You should read the whole thing, of course, but here is one of the more noteworthy portions from Justice John Paul Stevens' essay on the death penalty in the current issue of The New York Review of Books:
In 1987, the Court held in McCleskey v. Kemp that it did not violate the Constitution for a state to administer a criminal justice system under which murderers of victims of one race received death sentences much more frequently than murderers of victims of another race. The case involved a study by Iowa law professor David Baldus and his colleagues demonstrating that in Georgia murderers of white victims were eleven times more likely to be sentenced to death than were murderers of black victims. Controlling for race-neutral factors and focusing solely on decisions by prosecutors about whether to seek the death penalty, Justice Blackmun observed in dissent, the effect of race remained “readily identifiable” and “statistically significant” across a sample of 2,484 cases.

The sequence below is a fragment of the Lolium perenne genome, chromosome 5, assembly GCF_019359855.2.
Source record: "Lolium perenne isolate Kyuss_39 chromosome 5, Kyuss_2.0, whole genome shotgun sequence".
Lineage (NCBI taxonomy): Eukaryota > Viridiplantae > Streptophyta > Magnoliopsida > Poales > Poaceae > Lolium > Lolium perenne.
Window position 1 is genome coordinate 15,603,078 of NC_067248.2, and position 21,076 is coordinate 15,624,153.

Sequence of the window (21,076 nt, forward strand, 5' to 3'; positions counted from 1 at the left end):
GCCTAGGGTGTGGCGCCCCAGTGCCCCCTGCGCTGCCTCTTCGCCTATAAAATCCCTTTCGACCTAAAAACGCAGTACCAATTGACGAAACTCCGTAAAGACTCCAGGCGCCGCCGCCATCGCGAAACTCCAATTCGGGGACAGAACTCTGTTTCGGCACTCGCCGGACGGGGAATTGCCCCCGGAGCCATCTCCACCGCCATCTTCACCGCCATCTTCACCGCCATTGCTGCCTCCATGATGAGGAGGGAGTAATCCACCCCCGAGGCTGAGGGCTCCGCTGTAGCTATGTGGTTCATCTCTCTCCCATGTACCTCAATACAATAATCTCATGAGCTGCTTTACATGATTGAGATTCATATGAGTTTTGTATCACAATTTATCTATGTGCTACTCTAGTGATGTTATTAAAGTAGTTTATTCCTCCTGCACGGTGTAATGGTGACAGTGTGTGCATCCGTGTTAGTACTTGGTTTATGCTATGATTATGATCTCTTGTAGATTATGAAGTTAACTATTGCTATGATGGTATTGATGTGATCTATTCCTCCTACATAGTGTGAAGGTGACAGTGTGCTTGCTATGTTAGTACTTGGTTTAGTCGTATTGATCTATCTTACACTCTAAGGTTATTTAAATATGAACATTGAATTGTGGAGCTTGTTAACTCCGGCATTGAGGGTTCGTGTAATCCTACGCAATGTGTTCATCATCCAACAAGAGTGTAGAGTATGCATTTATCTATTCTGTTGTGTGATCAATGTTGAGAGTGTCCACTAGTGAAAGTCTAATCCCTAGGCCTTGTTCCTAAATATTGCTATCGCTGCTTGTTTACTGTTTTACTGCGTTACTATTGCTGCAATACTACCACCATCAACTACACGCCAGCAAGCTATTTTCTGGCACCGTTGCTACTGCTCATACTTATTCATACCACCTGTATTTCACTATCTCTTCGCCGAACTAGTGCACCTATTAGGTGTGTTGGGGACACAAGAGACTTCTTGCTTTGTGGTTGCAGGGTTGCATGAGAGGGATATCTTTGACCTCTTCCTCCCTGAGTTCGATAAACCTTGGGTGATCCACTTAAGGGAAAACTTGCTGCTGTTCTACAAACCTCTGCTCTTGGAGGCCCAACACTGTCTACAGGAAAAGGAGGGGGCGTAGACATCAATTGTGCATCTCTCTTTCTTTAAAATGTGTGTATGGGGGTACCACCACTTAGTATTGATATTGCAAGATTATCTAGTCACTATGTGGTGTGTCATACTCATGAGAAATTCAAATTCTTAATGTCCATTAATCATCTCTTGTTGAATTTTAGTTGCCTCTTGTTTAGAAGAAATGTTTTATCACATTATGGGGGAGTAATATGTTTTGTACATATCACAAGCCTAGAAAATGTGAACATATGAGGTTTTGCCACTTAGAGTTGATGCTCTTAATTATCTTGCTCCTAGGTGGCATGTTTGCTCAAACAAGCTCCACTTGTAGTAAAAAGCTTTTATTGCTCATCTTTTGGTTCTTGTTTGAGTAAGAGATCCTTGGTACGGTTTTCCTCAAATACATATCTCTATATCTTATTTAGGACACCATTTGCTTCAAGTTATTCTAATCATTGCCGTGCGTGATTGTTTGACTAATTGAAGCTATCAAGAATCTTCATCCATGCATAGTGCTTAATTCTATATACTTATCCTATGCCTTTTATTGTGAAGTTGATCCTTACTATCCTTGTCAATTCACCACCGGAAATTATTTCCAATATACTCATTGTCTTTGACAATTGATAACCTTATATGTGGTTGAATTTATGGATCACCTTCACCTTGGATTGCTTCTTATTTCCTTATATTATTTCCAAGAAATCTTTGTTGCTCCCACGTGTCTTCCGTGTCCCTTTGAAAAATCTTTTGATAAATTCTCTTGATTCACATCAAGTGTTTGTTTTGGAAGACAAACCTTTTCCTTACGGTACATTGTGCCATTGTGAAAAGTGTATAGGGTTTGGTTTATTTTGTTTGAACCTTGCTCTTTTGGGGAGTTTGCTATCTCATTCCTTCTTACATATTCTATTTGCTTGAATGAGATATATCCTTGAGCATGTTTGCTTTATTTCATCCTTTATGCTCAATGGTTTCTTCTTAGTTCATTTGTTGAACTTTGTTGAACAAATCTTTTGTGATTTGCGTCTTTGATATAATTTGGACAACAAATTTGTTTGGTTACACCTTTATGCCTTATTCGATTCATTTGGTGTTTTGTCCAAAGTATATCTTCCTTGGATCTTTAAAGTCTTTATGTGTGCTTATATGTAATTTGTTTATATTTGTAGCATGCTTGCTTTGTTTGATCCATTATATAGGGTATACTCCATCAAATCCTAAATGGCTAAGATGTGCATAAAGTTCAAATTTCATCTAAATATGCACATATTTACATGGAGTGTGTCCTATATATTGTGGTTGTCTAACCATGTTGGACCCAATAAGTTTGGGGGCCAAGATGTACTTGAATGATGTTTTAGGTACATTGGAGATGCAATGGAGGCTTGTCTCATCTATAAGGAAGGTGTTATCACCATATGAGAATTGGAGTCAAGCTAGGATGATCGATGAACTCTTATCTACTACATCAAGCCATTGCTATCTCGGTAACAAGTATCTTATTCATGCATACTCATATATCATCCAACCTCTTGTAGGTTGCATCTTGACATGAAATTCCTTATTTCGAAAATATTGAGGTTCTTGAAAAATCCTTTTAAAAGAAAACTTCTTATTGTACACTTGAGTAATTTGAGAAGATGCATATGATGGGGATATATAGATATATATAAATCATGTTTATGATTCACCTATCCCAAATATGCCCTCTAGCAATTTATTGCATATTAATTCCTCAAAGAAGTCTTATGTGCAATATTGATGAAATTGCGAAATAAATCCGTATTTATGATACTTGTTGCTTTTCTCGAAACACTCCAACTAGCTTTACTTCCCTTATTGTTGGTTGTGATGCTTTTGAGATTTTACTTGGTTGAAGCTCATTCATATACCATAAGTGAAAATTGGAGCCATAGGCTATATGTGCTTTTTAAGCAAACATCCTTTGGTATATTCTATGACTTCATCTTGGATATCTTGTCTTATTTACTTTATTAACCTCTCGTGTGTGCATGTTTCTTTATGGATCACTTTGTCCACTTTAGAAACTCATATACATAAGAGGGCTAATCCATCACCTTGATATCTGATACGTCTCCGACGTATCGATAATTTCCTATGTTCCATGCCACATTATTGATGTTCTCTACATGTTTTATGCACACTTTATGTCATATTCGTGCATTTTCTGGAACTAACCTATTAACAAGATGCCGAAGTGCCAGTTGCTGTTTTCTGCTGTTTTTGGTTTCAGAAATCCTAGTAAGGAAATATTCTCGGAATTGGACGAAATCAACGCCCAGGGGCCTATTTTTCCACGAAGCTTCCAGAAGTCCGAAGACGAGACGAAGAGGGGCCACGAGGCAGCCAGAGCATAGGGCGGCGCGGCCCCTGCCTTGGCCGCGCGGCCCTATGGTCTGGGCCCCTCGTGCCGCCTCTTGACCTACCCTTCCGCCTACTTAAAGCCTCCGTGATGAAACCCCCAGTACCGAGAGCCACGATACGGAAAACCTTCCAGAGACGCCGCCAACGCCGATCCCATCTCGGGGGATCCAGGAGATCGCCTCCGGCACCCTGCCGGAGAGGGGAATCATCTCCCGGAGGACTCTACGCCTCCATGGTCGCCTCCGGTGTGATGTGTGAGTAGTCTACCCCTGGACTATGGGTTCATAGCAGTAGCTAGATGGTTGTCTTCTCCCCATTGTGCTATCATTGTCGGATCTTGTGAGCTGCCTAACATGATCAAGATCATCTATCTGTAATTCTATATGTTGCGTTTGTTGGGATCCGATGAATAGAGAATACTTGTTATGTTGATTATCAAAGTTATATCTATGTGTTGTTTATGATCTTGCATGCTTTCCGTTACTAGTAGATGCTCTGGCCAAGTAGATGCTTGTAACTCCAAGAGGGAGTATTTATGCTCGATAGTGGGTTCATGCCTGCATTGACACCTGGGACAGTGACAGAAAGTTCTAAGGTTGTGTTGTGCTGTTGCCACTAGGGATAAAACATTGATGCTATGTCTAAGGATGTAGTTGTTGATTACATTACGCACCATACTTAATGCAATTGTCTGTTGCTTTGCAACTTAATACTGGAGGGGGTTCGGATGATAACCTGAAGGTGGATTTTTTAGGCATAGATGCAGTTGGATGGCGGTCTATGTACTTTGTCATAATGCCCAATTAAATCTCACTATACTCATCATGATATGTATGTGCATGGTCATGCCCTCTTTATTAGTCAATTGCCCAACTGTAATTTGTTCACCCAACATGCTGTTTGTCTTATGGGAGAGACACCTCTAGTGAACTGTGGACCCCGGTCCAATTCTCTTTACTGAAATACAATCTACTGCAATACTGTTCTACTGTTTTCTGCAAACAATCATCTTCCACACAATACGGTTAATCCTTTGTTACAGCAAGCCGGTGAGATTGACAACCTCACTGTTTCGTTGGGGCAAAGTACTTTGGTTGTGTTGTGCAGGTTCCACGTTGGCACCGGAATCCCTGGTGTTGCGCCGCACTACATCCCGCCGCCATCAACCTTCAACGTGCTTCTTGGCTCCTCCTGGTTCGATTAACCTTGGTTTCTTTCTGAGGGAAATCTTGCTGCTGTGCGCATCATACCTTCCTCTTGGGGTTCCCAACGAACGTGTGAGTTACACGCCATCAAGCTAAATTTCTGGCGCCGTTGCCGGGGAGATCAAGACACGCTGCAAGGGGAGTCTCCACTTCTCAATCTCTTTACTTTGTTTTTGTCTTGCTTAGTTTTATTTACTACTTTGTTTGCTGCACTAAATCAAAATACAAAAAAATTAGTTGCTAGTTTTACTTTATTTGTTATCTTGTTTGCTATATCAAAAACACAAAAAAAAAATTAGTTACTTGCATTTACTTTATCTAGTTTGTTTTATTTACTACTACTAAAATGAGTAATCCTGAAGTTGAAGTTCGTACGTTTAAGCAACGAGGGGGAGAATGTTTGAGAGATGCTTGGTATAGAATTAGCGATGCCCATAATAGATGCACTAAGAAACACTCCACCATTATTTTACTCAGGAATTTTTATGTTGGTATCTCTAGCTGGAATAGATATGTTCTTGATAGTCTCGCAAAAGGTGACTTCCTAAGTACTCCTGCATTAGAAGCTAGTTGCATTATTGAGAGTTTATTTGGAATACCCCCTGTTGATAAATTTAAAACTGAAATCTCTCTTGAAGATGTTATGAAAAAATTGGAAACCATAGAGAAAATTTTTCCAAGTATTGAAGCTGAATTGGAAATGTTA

On that note, here is a chart from Sociological Images (by way of Amnesty International) that illustrates the extent to which the criminal-justice system is far more likely to deal out death if a white person was the victim:
We have a black president, sure, but when you add up the evidence, it's abundantly clear that as a nation, we don't actually place that high of a value on the lives of our African American citizens.
-- Jamelle Bouie